Mutant Ape Planet NFT Collection Developer Pulled off a $3 Million Fraud; Here are the Details
How an NFT developer pulled off a fraudulent scheme
As art becomes digital, more sophisticated methods to fake it are also emerging. French developer, Aurelien Michel confessed to defrauding buyers in connection to the Mutant Ape Planet NFT collection, a knockoff of the popular Mutant Ape Yacht Club NFTs, per DOJ. The rug pulling scam netted nearly $3 million, resulting in legal action and potential prison time for Michel.
The 24-year-old French citizen residing in the United Arab Emirates was taken into custody after landing at John F. Kennedy Airport in New York. The arrest was followed by Michel's admission of guilt in a U.S. federal court where he pleaded guilty to charges related to the fraudulent scheme.
How the scam unfolded
Michel, along with unnamed accomplices, marketed the Mutant Ape Planet NFTs by enticing buyers with promises of rewards, raffles, exclusive access to other cryptocurrency assets, and support from a community wallet earmarked for NFT marketing. The defendants also made vague commitments about acquiring "metaverse land" for the NFT project. However, these promises proved to be deceptive. After selling all the NFTs, Michel and his associates allegedly transferred nearly $3 million in earnings to various wallets, including those under Michel's control.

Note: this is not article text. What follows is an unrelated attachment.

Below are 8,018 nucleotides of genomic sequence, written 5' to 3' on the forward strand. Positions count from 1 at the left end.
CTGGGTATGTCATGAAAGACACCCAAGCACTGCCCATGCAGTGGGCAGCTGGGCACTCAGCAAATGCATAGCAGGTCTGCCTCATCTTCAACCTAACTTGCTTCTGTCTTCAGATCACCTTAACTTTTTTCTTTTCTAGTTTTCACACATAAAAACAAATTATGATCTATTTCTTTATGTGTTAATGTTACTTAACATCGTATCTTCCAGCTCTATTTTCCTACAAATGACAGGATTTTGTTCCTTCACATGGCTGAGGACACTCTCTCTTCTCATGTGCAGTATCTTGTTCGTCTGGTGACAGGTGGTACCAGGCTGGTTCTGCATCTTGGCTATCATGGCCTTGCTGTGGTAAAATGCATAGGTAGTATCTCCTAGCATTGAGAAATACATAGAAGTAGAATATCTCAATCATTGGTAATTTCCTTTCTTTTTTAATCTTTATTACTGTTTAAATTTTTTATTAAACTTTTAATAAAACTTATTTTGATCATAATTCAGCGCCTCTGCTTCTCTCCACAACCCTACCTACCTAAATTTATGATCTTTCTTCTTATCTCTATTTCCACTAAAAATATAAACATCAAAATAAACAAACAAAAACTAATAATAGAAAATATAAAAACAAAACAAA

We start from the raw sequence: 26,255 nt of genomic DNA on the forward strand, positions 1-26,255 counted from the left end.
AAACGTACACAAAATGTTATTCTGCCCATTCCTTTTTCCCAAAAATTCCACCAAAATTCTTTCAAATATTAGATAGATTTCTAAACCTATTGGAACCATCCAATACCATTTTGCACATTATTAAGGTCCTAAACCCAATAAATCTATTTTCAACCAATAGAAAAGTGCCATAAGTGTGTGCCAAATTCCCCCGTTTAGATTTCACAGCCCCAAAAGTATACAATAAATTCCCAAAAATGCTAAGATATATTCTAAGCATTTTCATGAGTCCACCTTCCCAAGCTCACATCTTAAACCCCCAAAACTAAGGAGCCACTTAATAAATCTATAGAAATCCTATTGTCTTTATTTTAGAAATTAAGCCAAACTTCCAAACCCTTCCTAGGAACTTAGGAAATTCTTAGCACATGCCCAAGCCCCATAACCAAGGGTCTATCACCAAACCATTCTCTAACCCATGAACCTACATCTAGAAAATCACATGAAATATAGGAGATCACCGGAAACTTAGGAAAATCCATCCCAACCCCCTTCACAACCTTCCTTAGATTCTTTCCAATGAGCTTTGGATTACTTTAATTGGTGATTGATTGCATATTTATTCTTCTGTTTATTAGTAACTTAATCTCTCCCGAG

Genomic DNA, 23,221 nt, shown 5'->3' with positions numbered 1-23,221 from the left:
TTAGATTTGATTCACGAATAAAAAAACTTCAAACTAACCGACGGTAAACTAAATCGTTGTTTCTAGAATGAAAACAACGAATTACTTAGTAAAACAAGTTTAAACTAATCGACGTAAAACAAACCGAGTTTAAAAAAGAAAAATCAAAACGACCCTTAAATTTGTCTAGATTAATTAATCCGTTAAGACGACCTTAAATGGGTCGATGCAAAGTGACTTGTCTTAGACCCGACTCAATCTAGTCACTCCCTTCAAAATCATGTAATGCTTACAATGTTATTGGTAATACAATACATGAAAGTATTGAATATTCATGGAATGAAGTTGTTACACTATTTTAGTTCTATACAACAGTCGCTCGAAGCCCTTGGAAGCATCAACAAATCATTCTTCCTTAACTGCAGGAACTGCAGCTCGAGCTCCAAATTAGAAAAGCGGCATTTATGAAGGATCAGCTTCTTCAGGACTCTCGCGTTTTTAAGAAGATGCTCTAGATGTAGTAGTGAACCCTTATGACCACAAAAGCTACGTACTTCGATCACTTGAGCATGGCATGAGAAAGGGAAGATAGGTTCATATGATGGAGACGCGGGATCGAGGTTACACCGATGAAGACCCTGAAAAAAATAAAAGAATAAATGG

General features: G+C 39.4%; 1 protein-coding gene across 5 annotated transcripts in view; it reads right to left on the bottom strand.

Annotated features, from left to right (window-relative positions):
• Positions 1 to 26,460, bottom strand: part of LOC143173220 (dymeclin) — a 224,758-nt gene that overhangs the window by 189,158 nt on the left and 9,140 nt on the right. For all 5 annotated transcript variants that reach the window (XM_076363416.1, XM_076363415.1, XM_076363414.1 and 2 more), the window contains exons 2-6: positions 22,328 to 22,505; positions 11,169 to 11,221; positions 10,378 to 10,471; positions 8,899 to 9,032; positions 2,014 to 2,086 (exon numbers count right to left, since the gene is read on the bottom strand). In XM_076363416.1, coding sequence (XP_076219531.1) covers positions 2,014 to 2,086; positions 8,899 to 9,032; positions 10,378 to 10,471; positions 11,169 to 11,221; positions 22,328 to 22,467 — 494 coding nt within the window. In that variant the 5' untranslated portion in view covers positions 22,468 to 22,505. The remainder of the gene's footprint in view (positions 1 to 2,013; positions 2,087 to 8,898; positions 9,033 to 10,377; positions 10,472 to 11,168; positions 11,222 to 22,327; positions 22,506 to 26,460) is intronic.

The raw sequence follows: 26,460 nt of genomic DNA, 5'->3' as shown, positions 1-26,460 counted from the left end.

Legal consequences and restitution
Michel faces a potential prison sentence of up to five years and has agreed to pay $1.4 million in forfeiture. The legal action against him signals a crackdown on fraudulent activities within the rapidly evolving digital asset space.
U.S. Attorney Breon Peace emphasized the authorities' awareness of criminal actors exploiting the fast pace of innovation in the digital asset sector and investors' eagerness to participate in cryptocurrency. Action in the case reflects the commitment to curbing large-scale fraud and ensuring accountability.
Community reaction and Discord admission
When Mutant Ape Planet buyers became suspicious regarding these transfers, Michel, posing as "James" in the community's Discord channel, admitted to the rug pull.“We never intended to rug but the community went way too toxic,” Michel stated. He took full responsibility of the fiasco that was caused by their actions.
IRS interest in the NFT space
Thomas Fattorusso, Acting Special Agent-in-Charge with the Internal Revenue Service’s Criminal Investigation team, stated that Michel allegedly defrauded investors by making false representations, including giveaways, tokens with staking features, and merchandise collections. This case highlights the importance of regulatory vigilance in the crypto space and serves as a cautionary tale for investors navigating the NFT market. Michel's guilty plea underscores the consequences that individuals engaging in fraudulent activities may face contributing to the ongoing efforts to maintain integrity in the cryptocurrency ecosystem.
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